BY Michael Johnsen

PALATINE, Ill. — Acura Pharmaceuticals on Monday announced preliminary results from a pilot clinical study which demonstrated bioequivalence of one formulation of Nexafed extended-release tablets to Sudafed 12-hour tablets. Nexafed extended-release tablets utilize Acura's Impede 2.0 enhanced methamphetamine-resistant technology. Acura intends to request a pre-investigational new drug meeting with the Food and Drug Administration to review this data and discuss a complete development program.
 
"These study results validate our ability to move our Impede technology into extended-release formulations," stated Al Brzeczko, Acura's VP technical affairs. "Demonstrating bioequivalence with one formulation this early in our development process allows us to more rapidly advance to discussions with FDA to determine our full development program for this product."
 
The study was conducted in 12 fasted, healthy subjects and measured the systemic absorption of the active ingredient, pseudoephedrine, from a single dose each of two experimental Nexafed extended-release formulations compared to Sudafed 12-Hour tablets. Nexafed formulation B met FDA's standards for bioequivalence for maximum plasma concentration and extent of absorption. Nexafed formulation A met the bioequivalence criteria for extent of absorption but was low for maximum plasma concentration.
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Walgreens Boots Alliance, WebMD to speak at 2015 Lions Health Conference

BY Michael Johnsen

LONDON — Experts from international retail pharmacy organization Walgreens Boots Alliance and multinational health, hygiene and home products company Reckitt Benckiser have been confirmed as speakers for the upcoming Lions Health conference in Cannes, France in June.
 
During the WebMD session at the Festival, Alex Gourlay, EVP Walgreens Boots Alliance, and president of Walgreens, will join WebMD CEO David Schlanger to examine what it will take for consumers to incorporate the necessary behavior changes they need to make to improve their health, Lion's Health announced. And Ukonwa Ojo, the global brand director and head of global brand equity for Durex and KY at Reckitt Benckiser, will take to the stage to explore how leveraging popular culture has transformed Durex from the world's No. 1 condom brand to the world's top sexual wellbeing brand.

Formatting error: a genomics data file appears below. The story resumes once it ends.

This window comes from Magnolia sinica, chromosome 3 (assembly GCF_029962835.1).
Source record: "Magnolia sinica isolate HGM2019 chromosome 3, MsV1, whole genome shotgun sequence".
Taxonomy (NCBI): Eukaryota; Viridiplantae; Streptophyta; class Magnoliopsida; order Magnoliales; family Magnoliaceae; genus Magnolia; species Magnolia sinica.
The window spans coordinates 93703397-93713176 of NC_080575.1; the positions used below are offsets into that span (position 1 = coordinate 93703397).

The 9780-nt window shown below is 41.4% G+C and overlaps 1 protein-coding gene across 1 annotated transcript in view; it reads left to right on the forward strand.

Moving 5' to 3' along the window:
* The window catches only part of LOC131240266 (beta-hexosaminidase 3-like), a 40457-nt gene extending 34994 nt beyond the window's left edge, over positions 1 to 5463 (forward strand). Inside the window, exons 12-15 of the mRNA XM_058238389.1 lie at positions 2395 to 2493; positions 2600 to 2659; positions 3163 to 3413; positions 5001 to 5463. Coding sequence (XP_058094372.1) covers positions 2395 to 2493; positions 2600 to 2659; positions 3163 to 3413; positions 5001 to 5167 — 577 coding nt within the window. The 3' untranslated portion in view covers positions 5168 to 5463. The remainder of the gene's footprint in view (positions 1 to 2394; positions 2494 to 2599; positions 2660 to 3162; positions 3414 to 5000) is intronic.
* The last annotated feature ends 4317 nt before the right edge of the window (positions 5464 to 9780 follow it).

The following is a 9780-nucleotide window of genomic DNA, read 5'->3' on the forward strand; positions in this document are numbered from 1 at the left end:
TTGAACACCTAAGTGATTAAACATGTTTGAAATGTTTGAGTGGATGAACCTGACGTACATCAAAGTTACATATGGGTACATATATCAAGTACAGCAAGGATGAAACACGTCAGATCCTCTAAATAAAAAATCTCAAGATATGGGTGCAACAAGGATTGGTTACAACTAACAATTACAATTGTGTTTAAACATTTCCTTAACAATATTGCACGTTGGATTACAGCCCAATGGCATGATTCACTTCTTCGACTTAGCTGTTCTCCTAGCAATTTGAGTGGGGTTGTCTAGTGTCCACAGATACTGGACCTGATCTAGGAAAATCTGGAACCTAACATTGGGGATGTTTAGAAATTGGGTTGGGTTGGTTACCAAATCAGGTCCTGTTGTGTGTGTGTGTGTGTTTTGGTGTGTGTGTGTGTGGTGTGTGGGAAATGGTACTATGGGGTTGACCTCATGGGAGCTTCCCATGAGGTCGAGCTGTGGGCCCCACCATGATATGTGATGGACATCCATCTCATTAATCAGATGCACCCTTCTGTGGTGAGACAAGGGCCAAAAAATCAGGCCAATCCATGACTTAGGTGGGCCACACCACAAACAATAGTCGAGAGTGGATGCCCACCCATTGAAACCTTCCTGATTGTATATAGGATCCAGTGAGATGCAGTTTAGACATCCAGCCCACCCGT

"It's a privilege to be able to bring world-class talent like this to the stage at Lions Health," said Louise Benson, festival director for Lions Health. "After our launch year, we've been working closely with the industry to create an exciting new festival programme that truly delivers on both learning and inspiration."
 
Launching a new format, Lions Health will offer four streams of content focusing on "Creative Inspiration," "The Big Issues," "Creative Tools and Innovation," as well as interactive "Knowledge Huddles," focusing on some of healthcare's most pressing topics and exciting developments.
 
In exploring changing health care and "The Big Issues," one of the key themes under discussion will be the realm of digital and specific areas within this.
 
David Blair, head of industry for health at Google, will address innovation and behavior change. "The velocity of connected life continues at a torrid pace and nowhere is this being felt more than in healthcare," Blair said. "I'll be using the seminar to dive deep into behavior-changing digital experiences and technological innovations, which are now a fundamental part of the industry."
 
Lions Health is a global annual awards for creative excellence in pharma and healthcare and wellness communications, judged by international industry professionals. The awards form part of a two-day Festival of content, learning and debate that will explore the essential and unique issues relating to the world of healthcare communications, present exhibitions and screenings of the work being judged and offer networking opportunities. Lions Health 2015 will be held June 19 and 20, Palais des Festivals, Cannes, France.